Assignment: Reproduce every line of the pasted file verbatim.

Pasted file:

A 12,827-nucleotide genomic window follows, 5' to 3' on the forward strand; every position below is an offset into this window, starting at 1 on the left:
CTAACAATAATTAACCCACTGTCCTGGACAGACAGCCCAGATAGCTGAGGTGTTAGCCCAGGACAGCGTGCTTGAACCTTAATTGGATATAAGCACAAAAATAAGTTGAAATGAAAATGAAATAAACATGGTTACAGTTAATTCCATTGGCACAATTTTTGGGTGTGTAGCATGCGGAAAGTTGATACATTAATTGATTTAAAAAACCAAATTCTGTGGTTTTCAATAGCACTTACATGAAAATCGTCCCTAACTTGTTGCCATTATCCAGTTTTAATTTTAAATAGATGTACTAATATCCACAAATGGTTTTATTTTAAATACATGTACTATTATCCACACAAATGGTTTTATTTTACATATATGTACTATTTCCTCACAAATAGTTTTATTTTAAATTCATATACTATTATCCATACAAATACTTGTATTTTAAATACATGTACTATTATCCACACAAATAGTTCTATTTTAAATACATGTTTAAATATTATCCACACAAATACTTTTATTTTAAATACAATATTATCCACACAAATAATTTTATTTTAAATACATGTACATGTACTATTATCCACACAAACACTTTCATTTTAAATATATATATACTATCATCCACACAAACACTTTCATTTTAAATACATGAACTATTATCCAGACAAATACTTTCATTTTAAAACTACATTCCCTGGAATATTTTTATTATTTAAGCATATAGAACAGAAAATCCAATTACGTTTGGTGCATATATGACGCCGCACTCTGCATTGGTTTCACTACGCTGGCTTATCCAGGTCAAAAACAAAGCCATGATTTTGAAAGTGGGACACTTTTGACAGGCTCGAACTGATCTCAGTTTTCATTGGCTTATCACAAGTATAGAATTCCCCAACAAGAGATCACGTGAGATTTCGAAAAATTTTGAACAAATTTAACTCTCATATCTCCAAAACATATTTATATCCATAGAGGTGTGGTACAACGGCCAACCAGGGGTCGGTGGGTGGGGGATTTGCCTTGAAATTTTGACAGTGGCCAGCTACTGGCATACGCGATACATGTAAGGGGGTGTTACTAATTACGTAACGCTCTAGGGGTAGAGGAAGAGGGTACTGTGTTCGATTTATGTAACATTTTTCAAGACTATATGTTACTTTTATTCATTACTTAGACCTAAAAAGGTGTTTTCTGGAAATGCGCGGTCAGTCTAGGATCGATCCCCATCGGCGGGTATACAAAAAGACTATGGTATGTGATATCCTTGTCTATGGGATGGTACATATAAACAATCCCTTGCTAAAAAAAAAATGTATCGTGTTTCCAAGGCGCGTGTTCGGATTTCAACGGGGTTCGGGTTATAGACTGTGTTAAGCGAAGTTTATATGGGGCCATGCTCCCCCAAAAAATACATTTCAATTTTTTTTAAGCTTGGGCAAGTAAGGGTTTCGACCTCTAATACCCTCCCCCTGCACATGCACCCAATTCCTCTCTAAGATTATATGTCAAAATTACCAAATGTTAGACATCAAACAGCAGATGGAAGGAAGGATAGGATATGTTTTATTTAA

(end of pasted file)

A 12,827-nucleotide genomic window follows, 5' to 3' on the forward strand; every position below is an offset into this window, starting at 1 on the left:
CTAACAATAATTAACCCACTGTCCTGGACAGACAGCCCAGATAGCTGAGGTGTTAGCCCAGGACAGCGTGCTTGAACCTTAATTGGATATAAGCACAAAAATAAGTTGAAATGAAAATGAAATAAACATGGTTACAGTTAATTCCATTGGCACAATTTTTGGGTGTGTAGCATGCGGAAAGTTGATACATTAATTGATTTAAAAAACCAAATTCTGTGGTTTTCAATAGCACTTACATGAAAATCGTCCCTAACTTGTTGCCATTATCCAGTTTTAATTTTAAATAGATGTACTAATATCCACAAATGGTTTTATTTTAAATACATGTACTATTATCCACACAAATGGTTTTATTTTACATATATGTACTATTTCCTCACAAATAGTTTTATTTTAAATTCATATACTATTATCCATACAAATACTTGTATTTTAAATACATGTACTATTATCCACACAAATAGTTCTATTTTAAATACATGTTTAAATATTATCCACACAAATACTTTTATTTTAAATACAATATTATCCACACAAATAATTTTATTTTAAATACATGTACATGTACTATTATCCACACAAACACTTTCATTTTAAATATATATATACTATCATCCACACAAACACTTTCATTTTAAATACATGAACTATTATCCAGACAAATACTTTCATTTTAAAACTACATTCCCTGGAATATTTTTATTATTTAAGCATATAGAACAGAAAATCCAATTACGTTTGGTGCATATATGACGCCGCACTCTGCATTGGTTTCACTACGCTGGCTTATCCAGGTCAAAAACAAAGCCATGATTTTGAAAGTGGGACACTTTTGACAGGCTCGAACTGATCTCAGTTTTCATTGGCTTATCACAAGTATAGAATTCCCCAACAAGAGATCACGTGAGATTTCGAAAAATTTTGAACAAATTTAACTCTCATATCTCCAAAACATATTTATATCCATAGAGGTGTGGTACAACGGCCAACCAGGGGTCGGTGGGTGGGGGATTTGCCTTGAAATTTTGACAGTGGCCAGCTACTGGCATACGCGATACATGTAAGGGGGTGTTACTAATTACGTAACGCTCTAGGGGTAGAGGAAGAGGGTACTGTGTTCGATTTATGTAACATTTTTCAAGACTATATGTTACTTTTATTCATTACTTAGACCTAAAAAGGTGTTTTCTGGAAATGCGCGGTCAGTCTAGGATCGATCCCCATCGGCGGGTATACAAAAAGACTATGGTATGTGATATCCTTGTCTATGGGATGGTACATATAAACAATCCCTTGCTAAAAAAAAAATGTATCGTGTTTCCAAGGCGCGTGTTCGGATTTCAACGGGGTTCGGGTTATAGACTGTGTTAAGCGAAGTTTATATGGGGCCATGCTCCCCCAAAAAATACATTTCAATTTTTTTTAAGCTTGGGCAAGTAAGGGTTTCGACCTCTAATACCCTCCCCCTGCACATGCACCCAATTCCTCTCTAAGATTATATGTCAAAATTACCAAATGTTAGACATCAAACAGCAGATGGAAGGAAGGATAGGATATGTTTTATTTAA